You better hang on to yourself

bloom73bThis song chronicles the height of fame for Ziggy Stardust with a rocking feel and melodic hooks. But as his popularity grew, so did his indulgences – hence the song’s title. Loosely parallel to the years of 2000-2004, this was the era that Phish barely hung on to themselves, battling the very temptations and indulgences as Bowie’s fictional rock-god. “Hang On To Yourself” leads naturally into the infectious album’s infectious title-track.

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7. “Ziggy Stardust”

A classic song in the annals of rock history, Ziggy’s title track would be the song that any Phish fan is guaranteed to know. And hearing Trey destroy the song’s signature guitar riff would be worth the price of admission on its own. The song, itself, details the rise and fall of Ziggy Stardust – a symbol of the ultimate rock god – as told by one of his band members.

Making love with his ego, Ziggy sucked up into his mind
Like a leper messiah
When the kids had killed the man, I had to break up the band

Alluding to several of rock’s fallen idols, “Ziggy Stardust” explains the character’s fate as an idolized rock star and, subsequently, a rock and roll tragedy. In the end they had to break up the band – sound familiar?

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8.” Suffragette City”

1972 (Unknown)

1972 (Unknown)

One of Bowie’s favorite originals, this is the most rocking track on the album by a long shot. This song – like “Drowned,” “Crosseyed and Painless” and “Rock and Roll” – would be a heavy favorite for Phish to keep in their permanent rotation. Chronicling  Ziggy’s decadent over-indulgence, many fans theorize that this song should have came before “Ziggy Stardust,” as it sets up the star’s fall from glory. “Suffragette City” would also see a guest appearance from a horn section.

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9. “Rock N Roll Suicide”

This acoustic piece narrates the fate of Ziggy Stardust, and his final demise. Despite its somber ending, Bowie’s wife saw an uplifting message of unity in the song’s final chorus :

Just turn on with me and you’re not alone
Let’s turn on and be not alone
Gimme your hands cause you’re wonderful
Gimme your hands cause you’re wonderful
Oh gimme your hands

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When looked at as a holistic piece of art, strewn with congruences and parallels to Phish’s career as rock superstars, Ziggy Stardust emerges as an ideal fit for the band’s Halloween set. Imagine Trey dressed as Ziggy, and Mike, Page and Fish as The Spiders From Mars?! This album could take Phish’s musical costume to a whole new level. Strewn with symbolism, artistry, and musical theatrics, The Rise and Fall of Ziggy Stardust and The Spiders From Mars presents not only one of the most engaging musical choices for Festival 8, but one that holds plenty of significance as well.

(References – Rolling Stone, Blender, Pop Matters, The Ziggy Stardust Companion)

Winged music note=====

Jam of the Day:

Reba” 10.18.94 II SBD

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A soaring “Reba” from Nashville, TN in a year that redefined the song.



7.6.2000 Molson Amphitheatre, Toronto, ON < Torrent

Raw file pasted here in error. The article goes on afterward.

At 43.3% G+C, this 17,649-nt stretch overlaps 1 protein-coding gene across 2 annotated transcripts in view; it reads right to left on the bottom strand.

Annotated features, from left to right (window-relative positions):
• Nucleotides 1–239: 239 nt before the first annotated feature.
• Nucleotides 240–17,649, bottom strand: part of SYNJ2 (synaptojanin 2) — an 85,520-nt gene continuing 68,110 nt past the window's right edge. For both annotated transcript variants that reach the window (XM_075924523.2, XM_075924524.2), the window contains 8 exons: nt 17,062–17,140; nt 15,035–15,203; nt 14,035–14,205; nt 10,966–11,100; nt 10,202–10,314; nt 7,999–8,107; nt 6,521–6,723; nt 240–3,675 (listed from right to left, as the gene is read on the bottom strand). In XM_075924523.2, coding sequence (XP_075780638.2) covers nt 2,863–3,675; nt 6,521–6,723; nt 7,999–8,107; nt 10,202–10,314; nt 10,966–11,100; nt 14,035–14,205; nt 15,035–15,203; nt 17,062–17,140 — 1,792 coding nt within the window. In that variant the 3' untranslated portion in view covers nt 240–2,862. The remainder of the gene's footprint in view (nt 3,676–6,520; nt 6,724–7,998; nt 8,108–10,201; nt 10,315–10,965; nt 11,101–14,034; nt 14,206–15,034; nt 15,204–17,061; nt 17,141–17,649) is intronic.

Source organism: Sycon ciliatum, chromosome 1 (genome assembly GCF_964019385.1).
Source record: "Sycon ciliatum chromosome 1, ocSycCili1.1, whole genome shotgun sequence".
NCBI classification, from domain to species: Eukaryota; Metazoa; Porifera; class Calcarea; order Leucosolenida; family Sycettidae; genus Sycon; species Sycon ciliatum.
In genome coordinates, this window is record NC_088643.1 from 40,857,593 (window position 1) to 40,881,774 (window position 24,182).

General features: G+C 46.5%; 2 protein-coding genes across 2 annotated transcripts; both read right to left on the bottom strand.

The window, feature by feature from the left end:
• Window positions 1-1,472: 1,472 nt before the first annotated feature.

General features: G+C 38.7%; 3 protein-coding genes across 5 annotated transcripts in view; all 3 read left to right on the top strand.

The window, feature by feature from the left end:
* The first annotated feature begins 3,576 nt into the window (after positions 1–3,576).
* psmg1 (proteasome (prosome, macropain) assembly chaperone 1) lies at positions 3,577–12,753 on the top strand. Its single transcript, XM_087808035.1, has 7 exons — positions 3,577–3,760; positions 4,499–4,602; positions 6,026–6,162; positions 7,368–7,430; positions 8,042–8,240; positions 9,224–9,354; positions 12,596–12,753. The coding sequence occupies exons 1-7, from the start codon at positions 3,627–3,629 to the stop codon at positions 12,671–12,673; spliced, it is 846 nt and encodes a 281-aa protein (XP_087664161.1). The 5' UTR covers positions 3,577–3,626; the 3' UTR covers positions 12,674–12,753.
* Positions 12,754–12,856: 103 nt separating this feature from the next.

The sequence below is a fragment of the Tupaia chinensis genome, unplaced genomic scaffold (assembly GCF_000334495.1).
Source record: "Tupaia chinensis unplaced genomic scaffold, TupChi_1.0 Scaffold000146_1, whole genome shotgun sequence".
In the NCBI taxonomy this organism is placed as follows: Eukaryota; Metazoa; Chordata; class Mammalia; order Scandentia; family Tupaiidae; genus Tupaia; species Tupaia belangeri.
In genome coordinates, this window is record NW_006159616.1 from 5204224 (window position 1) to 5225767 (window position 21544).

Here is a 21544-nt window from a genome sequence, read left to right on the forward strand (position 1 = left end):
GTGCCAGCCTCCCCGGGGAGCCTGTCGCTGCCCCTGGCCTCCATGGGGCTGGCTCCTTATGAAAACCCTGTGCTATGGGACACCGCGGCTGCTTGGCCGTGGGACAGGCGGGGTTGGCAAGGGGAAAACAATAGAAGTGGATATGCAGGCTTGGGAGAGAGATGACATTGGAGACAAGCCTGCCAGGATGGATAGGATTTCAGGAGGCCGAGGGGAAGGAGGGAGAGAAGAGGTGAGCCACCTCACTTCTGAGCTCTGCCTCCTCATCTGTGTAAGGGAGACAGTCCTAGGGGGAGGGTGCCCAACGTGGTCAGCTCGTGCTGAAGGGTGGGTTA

7.6.2000 Molson Amphitheatre, Toronto, ON < Megaupload

2000-07-06moHere we have Phish’s second visit to the beautiful Molson Amphitheatre, right on Toronto’s waterfront. Standout versions of “Reba” and “YEM bookend the 90-mintue opening set. The second frame opens with a delicate jam bridging “Limb” and “2001,” and closes with the feel-good combo of “Hood,” “Loving Cup.”

I: Reba, Dogs Stole Things, Taste, Dog Faced Boy, Heavy Things > The Moma Dance, First Tube, I Didn’t Know, The Inlaw Josie Wales, Prince Caspian > Golgi Apparatus, You Enjoy Myself

II: Limb By Limb* > Also Sprach Zarathustra > Bug, Piper > Driver, Harry Hood, Loving Cup

E: The Squirming Coil


Source: Unknown

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5,403 Responses to “The Case For Ziggy Stardust”

  1. empire01 Says:

    oh black sabbath, paranoid would be dope for a halloween show.

  2. Pence Says:

    ^of the two bowie albums

  3. morecowbell (aka jay) Says:

    You could interpret it as part of Ziggy’s downfall. He is too busy fucking groupies that he has no time for friends or anything else. Also, maybe Henry is supposed to be heroin and H keeps interfering in his ability to have any kind of relationship with a woman.

  4. MakisupaSecurity Says:

    I’ve been calling Ziggy since the beginning, but like someone said, that seems to be the popular choice and Phish has always been known to go against the grain, so I say its either Ziggy or something not included at all on the website.
    Yesterday we discussed the message Mike left on his voicemail blog. He sang a song he claimed was a clue into what they were playing. The song was “Our Lips Are Sealed” by the GoGo’s. So lets take a closer look at the lyrics;

    Can you hear them
    They talk about us
    Telling lies
    Well that’s no surprise

    Can you see them
    See right through them
    They have no shield
    No secrets to reveal

    It doesn’t matter what they say
    In the jealous games people play (hey hey hey)
    Our lips are sealed

    Careless talk
    Through paper walls
    We can’t stop them
    Only laugh at them

    Spreading rumors
    So far from true
    Dragged up from the underworld